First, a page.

Goldman Suddenly Turns Cautious On Consumer Lending, Cuts Loan-Origination Targets

Goldman Sachs has reportedly grown cautious on consumer lending, signaling concern over what stage the credit cycle is in. The bank has reportedly cut its loan-originations target for its Marcus unit, according to Bloomberg, citing people familiar with the matter who requested anonymity. 

Goldman Sachs leaders including new Chief Executive Officer David Solomon have made Marcus a pillar of their plan to boost revenue over the next several years. The unit has grown quickly -- lending more than $4 billion in under two years -- prompting questions from analysts and investors on how the portfolio will perform in a downturn when more consumers have trouble paying off debt. -Bloomberg

Many have wondered if Goldman has been operating too far outside of its wheelhouse, as Marcus "represents a major departure" from the bank's traditional investment bank and trading business. Goldman execs, meanwhile, have relied on new technology to turn "unsecured personal loans into a math problem.

Goldman Sachs hired Harit Talwar from Discover Financial Services in 2015 to help build a digital consumer business. Marcus started making loans in 2016 and this year expanded its deposit business into the U.K. The firm also created a separate division for its lending activities overseen by Stephen Scherr, who last month was named Goldman’s chief financial officer. -Bloomberg

And as we reported in May, that math includes borrowers with sub-660 FICO scores. That's right: Goldman is now a subprime lender itself, because through its retail-facing bank, which both collects deposits and issues loans, subprime borrowers have emerged as one of the most important client bases of the FDIC-backed hedge fund which until just 2 years ago had no conventional, retail-facing banking operations whatsoever.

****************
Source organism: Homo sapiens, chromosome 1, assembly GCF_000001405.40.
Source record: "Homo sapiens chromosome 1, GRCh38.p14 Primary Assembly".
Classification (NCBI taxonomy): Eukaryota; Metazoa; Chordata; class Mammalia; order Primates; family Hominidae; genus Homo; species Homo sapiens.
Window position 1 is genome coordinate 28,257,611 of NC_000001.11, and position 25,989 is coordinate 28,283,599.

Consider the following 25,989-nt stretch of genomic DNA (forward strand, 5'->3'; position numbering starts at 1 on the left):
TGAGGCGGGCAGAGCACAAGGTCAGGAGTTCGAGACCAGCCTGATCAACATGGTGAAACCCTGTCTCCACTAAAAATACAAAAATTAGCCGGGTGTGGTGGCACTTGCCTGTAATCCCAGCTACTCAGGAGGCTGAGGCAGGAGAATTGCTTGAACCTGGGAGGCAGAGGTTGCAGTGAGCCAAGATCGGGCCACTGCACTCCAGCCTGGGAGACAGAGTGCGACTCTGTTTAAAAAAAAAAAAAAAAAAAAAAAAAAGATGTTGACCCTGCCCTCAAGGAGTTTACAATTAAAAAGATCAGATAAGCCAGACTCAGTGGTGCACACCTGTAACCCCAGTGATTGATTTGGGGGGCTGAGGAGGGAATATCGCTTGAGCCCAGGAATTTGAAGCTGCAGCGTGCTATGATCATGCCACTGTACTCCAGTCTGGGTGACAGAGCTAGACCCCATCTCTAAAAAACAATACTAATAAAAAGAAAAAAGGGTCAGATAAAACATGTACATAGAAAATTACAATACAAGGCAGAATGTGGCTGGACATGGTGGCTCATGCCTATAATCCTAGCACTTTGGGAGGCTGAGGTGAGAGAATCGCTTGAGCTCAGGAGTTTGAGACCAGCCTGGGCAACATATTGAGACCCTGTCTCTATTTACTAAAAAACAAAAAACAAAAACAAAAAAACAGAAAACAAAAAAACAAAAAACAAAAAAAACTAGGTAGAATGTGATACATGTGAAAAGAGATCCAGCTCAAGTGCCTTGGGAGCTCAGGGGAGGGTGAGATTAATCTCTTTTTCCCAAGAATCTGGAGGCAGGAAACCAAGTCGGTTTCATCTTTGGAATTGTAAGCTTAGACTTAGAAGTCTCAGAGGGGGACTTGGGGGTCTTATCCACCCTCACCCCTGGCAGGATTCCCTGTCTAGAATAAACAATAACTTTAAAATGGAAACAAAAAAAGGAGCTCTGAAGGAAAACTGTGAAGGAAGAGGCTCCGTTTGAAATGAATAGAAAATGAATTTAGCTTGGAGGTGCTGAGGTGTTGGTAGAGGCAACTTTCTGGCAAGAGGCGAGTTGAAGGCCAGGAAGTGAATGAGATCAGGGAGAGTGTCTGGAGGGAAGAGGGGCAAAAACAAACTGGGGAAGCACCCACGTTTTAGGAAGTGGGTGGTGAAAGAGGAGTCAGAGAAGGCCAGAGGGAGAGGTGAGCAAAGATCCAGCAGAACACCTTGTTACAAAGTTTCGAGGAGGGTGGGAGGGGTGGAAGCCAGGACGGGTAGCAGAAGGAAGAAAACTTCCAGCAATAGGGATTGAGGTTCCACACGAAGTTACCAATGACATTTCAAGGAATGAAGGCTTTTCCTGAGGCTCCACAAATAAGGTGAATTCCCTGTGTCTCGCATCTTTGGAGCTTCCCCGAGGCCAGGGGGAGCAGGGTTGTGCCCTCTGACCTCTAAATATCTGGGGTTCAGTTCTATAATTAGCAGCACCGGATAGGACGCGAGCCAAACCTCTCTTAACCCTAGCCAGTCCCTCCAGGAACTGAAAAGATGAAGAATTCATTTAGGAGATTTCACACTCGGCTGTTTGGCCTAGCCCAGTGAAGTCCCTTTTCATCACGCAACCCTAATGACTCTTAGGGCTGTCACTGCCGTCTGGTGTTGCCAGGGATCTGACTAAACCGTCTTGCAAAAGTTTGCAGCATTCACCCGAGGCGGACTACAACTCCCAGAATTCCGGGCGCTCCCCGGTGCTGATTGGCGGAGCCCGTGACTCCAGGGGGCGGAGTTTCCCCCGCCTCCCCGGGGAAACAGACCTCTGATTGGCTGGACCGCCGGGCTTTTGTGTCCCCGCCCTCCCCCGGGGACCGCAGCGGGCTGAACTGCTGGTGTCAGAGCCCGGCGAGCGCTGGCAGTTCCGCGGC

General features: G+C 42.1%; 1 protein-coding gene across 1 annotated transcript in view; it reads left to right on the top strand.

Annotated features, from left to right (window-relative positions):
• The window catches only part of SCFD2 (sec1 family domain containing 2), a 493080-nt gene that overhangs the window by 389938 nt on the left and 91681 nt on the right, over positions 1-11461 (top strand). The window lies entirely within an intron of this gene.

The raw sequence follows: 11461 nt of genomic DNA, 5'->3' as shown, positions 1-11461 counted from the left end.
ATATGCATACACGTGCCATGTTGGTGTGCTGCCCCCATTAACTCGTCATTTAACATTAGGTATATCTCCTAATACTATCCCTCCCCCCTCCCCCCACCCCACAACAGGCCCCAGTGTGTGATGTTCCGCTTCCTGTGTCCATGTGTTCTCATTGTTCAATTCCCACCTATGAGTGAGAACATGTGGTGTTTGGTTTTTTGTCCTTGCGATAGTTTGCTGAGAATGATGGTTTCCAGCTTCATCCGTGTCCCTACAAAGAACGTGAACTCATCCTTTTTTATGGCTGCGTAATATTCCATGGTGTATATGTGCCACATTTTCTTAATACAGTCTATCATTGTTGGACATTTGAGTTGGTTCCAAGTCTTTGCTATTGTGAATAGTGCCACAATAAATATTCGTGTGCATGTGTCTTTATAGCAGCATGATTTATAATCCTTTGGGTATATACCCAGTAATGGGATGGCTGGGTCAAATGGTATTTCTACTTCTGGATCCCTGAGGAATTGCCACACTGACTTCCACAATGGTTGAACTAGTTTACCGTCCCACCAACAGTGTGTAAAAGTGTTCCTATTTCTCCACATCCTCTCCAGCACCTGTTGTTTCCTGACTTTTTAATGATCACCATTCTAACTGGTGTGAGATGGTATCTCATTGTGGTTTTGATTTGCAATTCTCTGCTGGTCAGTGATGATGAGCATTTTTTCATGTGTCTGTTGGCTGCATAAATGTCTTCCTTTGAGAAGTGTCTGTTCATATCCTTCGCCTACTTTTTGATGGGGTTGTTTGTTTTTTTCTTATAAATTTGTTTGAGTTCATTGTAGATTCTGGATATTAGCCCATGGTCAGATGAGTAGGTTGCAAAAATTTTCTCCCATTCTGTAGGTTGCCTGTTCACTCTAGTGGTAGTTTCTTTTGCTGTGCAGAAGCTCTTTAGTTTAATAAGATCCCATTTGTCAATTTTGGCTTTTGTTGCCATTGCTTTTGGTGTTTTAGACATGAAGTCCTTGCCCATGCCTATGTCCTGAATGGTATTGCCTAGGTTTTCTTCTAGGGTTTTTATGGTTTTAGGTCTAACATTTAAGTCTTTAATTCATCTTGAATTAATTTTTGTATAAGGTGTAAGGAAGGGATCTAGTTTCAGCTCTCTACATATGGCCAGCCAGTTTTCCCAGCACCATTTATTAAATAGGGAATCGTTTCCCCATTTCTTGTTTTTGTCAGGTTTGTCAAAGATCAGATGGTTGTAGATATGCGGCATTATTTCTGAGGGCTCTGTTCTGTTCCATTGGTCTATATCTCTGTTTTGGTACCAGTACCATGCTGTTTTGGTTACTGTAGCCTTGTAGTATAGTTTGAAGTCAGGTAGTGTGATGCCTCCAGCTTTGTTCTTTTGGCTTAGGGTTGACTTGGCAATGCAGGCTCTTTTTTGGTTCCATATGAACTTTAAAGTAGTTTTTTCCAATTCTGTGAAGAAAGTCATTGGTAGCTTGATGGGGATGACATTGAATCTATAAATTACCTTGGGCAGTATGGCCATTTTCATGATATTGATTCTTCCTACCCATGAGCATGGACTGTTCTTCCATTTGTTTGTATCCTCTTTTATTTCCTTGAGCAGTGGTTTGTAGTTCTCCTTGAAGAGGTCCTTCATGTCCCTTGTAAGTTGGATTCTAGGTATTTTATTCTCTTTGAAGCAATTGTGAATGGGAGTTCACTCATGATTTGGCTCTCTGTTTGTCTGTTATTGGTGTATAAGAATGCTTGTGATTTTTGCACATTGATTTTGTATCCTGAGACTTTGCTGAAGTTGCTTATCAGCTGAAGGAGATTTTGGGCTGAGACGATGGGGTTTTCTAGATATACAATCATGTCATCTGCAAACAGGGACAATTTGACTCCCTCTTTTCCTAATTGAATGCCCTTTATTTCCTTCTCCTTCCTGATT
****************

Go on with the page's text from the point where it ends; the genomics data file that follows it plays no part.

However, as the contribution of prop, flow and FICC trading - historically Goldman's bread and butter - to the company's revenue declined as trillions in central bank liquidity removed risk and volatility from markets, Goldman was forced to find alternative revenue streams. As a result, over the past year and a half, Goldman built out a digital banking arm which it acquired from GE Capital Bank.

Goldman's plan for Marcus was to boost annual revenues by $5bn by 2020 following several years of lackluster growth from its core businesses. And herein lies the rub, because as FT reported earlier this yearGoldman has been targeting riskier borrowers, supplying about one-fifth of its loans to people with credit scores below 660 on the commonly used FICO scale; there is a familiar name for this group of borrowers: "subprime."

The growth of Marcus, meanwhile, has been rapid amid the lowest unemployment in nearly 50 years, while total household debt in the US hit a record earlier this year according to the New York Fed. 

Personal loans have surged to a record and are the fastest-growing U.S. consumer-lending category, according to data from credit bureau TransUnion. Outstanding balances stand at about $125 billion. And a lot of that growth is coming from fintech companies, which originated more than a third of total personal loans in 2017 compared with less than 1 percent in 2010. -Bloomberg

On Goldman's most recently quarterly earnings call, CFO Marty Chavez said that the loss rate on the Marcus loan portfolio was around 5%.

Chairman Lloyd Blankfein, meanwhile, gave a June clue for the bank's sudden caution: If customers default on unsecured loans, Goldman eats the loss. There is no home to repossess

The bank has worked hard on Marcus - even hiring an Instagram model and former "bachelorette" contestant, Jojo Fletcher, as a spokeswoman for the endeavor. 

As we suggested five months ago, Goldman has become the very company that just ten years ago it wanted nothing more than to short into oblivion.